Yeah, so I may be getting a little excited here!
I actually made a ticker to count down to my laser surgery and balloon dilation to fix this pesky blockage in my throat! I haven’t made a ticker since the last time I was pregnant, and the fact that I wanted to made me laugh.
But it’s such a neat thing to be looking forward to! Because it’s been five years–at least–of huffing and puffing. Of embarrassment over my loud wheezing and stridor. Of my entire life slowing down to the point that I now have to sit down and catch my breath after making the bed.
I realize that, unfortunately, the scar tissue will most likely grow back. A lot isn’t known about idiopathic subglottic stenosis because it is a rare disease, but the majority of people need repeat dilations, sometimes even just a few weeks or months after the initial treatment. A lot of people go on to need tracheal resections, a really complicated procedure that I don’t even want to think about yet.
Because right now, today, I just want to enjoy the anticipation of breathing easily again! Even if it’s short-lived, it’s going to be amazing to give up this struggle, to lay this burden down a while, to feel a degree of normalcy again.
I hesitated before writing this post, because nobody really wants to listen to someone blather on about health conditions. But we were talking on my ISS support group last night and one of the ladies said that we all bear the responsibility of spreading the word about this condition as often as we can. I went undiagnosed for so long and nearly every person in that group of 1,500+ has the same story.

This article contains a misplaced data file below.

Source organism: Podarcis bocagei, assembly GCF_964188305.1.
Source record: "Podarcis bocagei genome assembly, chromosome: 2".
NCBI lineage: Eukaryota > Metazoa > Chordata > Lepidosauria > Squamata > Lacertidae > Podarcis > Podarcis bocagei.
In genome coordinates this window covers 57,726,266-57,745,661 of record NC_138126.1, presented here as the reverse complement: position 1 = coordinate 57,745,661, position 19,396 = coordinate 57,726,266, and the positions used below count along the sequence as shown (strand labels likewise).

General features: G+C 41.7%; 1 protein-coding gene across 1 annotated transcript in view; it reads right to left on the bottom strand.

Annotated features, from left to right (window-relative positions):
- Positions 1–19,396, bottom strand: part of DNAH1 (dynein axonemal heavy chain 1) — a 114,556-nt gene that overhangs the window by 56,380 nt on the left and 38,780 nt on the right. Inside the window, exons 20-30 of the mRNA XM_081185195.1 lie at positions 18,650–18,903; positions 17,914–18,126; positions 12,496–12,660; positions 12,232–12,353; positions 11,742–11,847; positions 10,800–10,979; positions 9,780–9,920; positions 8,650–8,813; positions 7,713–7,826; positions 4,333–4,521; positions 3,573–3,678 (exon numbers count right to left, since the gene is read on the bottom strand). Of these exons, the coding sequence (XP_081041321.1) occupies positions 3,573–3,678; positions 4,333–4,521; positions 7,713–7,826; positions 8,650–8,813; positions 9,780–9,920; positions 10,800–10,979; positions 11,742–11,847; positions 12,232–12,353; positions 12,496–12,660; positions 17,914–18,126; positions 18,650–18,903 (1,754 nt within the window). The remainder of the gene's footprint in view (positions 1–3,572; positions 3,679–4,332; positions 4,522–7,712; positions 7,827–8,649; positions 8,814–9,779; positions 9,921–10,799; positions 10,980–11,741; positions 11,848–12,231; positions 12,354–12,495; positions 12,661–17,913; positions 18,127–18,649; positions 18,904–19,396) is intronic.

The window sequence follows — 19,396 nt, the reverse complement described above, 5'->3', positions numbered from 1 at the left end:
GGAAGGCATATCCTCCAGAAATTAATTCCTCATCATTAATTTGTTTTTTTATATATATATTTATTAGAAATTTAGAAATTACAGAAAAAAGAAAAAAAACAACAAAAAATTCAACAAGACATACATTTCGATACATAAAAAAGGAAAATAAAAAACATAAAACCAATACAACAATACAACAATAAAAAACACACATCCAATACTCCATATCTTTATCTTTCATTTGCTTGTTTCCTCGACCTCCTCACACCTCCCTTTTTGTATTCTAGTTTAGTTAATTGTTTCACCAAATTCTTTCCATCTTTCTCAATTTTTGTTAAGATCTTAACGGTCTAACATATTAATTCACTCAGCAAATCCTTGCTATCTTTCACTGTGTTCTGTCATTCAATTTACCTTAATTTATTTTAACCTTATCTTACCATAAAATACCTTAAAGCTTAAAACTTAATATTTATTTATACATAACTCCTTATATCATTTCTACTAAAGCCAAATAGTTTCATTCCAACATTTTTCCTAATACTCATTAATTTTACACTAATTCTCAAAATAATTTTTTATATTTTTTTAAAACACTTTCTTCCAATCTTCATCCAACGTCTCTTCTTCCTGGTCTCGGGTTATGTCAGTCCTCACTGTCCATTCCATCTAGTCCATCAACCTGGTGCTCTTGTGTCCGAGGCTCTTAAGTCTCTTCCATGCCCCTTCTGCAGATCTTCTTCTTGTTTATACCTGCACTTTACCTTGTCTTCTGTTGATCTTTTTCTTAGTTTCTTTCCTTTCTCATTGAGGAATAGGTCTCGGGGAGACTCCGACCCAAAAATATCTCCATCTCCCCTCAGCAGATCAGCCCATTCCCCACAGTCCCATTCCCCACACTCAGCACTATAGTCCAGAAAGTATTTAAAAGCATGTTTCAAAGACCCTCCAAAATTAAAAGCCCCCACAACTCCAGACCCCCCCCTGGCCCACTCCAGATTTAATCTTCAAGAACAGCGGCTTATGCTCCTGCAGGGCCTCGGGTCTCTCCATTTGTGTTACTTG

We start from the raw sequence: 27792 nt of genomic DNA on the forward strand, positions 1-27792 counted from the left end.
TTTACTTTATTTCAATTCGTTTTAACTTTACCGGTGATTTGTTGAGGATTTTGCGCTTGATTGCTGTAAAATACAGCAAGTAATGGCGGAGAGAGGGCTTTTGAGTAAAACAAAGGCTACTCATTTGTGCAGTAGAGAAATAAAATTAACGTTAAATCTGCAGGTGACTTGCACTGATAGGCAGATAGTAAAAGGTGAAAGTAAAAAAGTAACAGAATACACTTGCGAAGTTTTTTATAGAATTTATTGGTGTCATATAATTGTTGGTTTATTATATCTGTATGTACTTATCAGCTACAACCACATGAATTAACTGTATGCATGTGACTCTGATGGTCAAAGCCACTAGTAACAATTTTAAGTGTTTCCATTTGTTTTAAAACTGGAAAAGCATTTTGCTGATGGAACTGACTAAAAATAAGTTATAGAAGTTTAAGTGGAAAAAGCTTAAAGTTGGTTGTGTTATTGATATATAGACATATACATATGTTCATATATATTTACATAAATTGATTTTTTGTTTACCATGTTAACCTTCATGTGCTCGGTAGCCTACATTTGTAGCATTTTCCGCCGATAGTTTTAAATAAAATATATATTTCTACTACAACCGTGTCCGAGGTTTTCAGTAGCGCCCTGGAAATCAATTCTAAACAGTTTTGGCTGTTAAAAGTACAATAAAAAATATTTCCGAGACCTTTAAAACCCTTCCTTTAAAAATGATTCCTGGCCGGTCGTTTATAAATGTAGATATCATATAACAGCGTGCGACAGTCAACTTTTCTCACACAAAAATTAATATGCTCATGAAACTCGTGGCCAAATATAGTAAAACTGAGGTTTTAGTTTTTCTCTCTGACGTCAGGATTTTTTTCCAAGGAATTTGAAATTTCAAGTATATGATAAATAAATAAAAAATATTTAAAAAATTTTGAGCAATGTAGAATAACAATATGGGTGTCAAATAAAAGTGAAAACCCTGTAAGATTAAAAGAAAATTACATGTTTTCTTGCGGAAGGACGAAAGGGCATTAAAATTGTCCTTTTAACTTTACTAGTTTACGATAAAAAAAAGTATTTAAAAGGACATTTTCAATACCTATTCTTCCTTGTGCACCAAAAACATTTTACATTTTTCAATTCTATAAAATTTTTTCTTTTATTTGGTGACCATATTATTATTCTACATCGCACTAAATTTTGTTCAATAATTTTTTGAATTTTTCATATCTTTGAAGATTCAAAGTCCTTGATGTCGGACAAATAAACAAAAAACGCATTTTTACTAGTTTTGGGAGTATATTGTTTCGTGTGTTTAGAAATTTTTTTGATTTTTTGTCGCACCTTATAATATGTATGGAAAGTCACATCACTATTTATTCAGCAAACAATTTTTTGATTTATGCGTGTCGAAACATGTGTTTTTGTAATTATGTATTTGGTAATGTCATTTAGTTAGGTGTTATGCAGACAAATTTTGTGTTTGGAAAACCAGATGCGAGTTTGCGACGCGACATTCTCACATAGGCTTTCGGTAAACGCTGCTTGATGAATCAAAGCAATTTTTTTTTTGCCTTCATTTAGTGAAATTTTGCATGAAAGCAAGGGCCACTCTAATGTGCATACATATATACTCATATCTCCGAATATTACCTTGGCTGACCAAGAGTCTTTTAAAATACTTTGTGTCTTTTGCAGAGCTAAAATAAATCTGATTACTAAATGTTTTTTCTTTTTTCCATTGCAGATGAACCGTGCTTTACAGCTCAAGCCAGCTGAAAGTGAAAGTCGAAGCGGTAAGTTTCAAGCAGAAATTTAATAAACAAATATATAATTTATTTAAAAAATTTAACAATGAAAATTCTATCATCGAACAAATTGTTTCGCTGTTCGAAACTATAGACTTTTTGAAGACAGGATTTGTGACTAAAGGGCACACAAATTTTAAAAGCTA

People don’t know about this condition. DOCTORS don’t know about this condition. It bothers me to wonder how many thousands of people are walking around suffering like I’ve been, misdiagnosed with asthma and who knows what else because nobody ever thinks to have an ENT look down their throat!
So here is my PSA of the day: if you or someone you know suffers from the following symptoms, see an ear-nose-throat specialist as soon as possible:
- Shortness of breath during exertion and sometimes at rest
- Noisy breathing, also known as stridor
- Voice changes
- Feeling of phlegm “stuck” within the airway
Because, breathing. It’s kind of important.